AS PARENTS digest the latest league tables and the nation reflects on the report on the death of Stephen Lawrence, we hear of high-living school inspectors, a serious student and the long-distance learners.
Inspectors from Cumbria came under fire from heads for staying in luxury hotels while looking over hard-up and run-down comprehensives the other side of the Pennines. "It defies belief," said one disgruntled teacher.
But help could be at hand for cash-strapped schools as the Government is reported to be lobbying businesses to give money to schools instead of charities or the Conservative party.
Eric Brooke seems more like a Tory candidate than a contender for the presidency of the National Union of Students. The 27-year-old computer buff who seldom drinks and who compiled his first business plan before he was 20, hopes to be the first non-Labour president in 17 years. He intends to "rebrand" Britain's three million students as hard-working, responsible young citizens, not the lazy ne'er-do-wells depicted in the 1980s TV series, The Young Ones.
A group of women students at Roehampton Institute in London are setting a fine example for Mr Brooke. They are living like nuns, but without the vows, in an experiment with the Society of the Sacred Heart which has started a pioneering community of sisters and students.
Robert Spence is similarly serious about his studies. He commutes 400 miles a week to school from suburban Sheffield to Manchester Grammar, 40 miles away, as his parents were dissatisfied with his local comprehensive. He is part of a growing crowd of travelling pupils not confined to independent or selective schools, as evidenced by the Blair family.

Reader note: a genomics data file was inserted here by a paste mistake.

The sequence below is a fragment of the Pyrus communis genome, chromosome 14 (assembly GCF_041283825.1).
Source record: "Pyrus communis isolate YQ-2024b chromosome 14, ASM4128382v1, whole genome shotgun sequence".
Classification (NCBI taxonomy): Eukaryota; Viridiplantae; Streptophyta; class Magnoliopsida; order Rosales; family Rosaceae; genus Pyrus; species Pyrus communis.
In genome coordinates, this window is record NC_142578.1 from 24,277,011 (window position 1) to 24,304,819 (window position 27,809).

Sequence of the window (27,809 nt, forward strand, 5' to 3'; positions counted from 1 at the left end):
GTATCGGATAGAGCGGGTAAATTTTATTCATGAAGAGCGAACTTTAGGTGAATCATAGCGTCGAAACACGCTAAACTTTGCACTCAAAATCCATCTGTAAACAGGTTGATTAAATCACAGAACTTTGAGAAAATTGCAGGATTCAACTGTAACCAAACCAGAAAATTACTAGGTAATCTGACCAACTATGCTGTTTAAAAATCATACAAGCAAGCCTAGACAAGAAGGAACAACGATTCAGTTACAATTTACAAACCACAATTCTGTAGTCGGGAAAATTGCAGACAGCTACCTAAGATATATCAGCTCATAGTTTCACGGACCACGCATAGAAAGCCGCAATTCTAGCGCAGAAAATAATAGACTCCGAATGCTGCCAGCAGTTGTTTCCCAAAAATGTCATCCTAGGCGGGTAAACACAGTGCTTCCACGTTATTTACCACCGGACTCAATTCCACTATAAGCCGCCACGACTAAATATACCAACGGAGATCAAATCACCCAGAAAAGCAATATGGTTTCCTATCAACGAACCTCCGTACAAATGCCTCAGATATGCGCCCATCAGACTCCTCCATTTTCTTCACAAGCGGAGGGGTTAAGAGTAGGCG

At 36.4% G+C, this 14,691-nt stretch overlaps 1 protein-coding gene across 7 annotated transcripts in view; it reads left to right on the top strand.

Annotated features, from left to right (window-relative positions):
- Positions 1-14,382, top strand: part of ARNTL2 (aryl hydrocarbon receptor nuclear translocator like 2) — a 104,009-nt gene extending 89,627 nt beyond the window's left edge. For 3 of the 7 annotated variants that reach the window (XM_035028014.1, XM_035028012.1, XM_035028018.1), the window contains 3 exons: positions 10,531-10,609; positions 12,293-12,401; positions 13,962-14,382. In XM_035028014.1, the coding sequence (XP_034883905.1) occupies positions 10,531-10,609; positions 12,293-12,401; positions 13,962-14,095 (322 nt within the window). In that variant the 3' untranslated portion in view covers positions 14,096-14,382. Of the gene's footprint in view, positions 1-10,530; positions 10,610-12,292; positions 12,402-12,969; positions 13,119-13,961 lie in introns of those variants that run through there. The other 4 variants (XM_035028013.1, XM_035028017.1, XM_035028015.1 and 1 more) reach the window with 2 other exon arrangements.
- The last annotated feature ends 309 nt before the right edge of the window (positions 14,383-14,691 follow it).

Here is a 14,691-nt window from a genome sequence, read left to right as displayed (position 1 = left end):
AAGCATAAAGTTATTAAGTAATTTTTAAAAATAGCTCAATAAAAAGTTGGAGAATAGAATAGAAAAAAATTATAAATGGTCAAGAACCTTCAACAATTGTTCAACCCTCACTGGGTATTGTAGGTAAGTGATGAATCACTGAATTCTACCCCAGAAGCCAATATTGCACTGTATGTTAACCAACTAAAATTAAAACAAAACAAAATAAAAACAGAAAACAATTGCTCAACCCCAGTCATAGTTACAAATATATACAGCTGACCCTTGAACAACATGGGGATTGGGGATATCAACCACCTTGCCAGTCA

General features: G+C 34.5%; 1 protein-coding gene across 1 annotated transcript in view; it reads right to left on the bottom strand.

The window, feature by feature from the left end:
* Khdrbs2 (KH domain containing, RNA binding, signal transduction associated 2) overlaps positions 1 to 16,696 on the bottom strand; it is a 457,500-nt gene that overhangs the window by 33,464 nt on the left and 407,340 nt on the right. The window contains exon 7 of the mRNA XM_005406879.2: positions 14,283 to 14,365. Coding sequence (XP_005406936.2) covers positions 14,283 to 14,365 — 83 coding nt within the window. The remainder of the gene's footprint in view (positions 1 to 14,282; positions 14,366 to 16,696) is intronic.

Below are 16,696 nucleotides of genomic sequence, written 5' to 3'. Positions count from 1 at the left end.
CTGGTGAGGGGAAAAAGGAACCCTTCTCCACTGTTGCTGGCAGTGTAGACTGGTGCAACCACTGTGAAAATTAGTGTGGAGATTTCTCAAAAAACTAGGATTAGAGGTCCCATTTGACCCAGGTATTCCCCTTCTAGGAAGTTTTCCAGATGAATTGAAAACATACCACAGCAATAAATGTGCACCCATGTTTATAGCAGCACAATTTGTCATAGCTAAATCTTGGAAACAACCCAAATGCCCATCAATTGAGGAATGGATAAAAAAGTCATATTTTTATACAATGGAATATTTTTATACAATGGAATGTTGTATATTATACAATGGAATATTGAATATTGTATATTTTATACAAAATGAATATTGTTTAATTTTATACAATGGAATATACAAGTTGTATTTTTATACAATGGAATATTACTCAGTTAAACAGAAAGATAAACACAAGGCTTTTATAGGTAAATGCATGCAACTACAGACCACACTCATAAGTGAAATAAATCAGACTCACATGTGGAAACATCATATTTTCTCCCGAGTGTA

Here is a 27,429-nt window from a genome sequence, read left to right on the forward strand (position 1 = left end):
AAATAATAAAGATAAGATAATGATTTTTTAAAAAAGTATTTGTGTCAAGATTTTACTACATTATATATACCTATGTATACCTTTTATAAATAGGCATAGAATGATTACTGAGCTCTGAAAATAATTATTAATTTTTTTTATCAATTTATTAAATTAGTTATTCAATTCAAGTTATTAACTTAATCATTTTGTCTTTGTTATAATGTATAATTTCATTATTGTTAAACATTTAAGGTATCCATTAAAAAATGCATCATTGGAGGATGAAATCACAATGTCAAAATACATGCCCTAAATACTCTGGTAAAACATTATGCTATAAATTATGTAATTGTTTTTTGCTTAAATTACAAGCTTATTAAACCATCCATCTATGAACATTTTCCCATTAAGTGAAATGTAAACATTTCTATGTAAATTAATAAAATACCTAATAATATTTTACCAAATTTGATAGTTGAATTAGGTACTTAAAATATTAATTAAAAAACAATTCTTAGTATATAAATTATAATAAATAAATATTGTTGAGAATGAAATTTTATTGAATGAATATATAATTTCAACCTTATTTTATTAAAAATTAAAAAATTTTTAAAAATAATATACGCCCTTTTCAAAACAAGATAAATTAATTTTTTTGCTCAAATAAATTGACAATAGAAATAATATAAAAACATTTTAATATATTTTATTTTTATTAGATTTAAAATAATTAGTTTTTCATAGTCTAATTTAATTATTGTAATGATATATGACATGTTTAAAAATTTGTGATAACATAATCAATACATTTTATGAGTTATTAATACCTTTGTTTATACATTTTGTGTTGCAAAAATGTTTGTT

The Bard is rarely out of the news these days. The film, Shakespeare in Love, has prompted soaring sales of his sonnets and an Israeli academic to muse on the many references to breath in the author's works. Mel Rosenberg, of the University of Tel Aviv, told a dentists' conference in Stratford upon Avon that Shakespeare probably suffered from halitosis. Do we wish to know that?
The professor's research also revealed that politicians, lawyers and teachers were especially cursed with this affliction because they talk a lot. "Their mouths dry out as they talk and the saliva, the body's mouth-wash, cannot carry away the bacteria."
Turning to more fragrant matters: the frothy pink-clad, politically incorrect Barbie is 40, and still popular, much to the dismay of high-powered working mothers who find that their daughters are still addicted despite girl power.
And boys will be boys. Employers are cracking down on staff whose energies are focused on Internet games rather than the company spreadsheet. Their nightmare is the office "game boy" who discovers a simulated football tournament and passes it on to colleagues. Soon entire departments are engulfed in a battle to save the world from alien forces.
A brief burst of Space Invaders might be revitalising - the modern equivalent of a coffee and fag break; but could prove addictive, warned a technology consultant.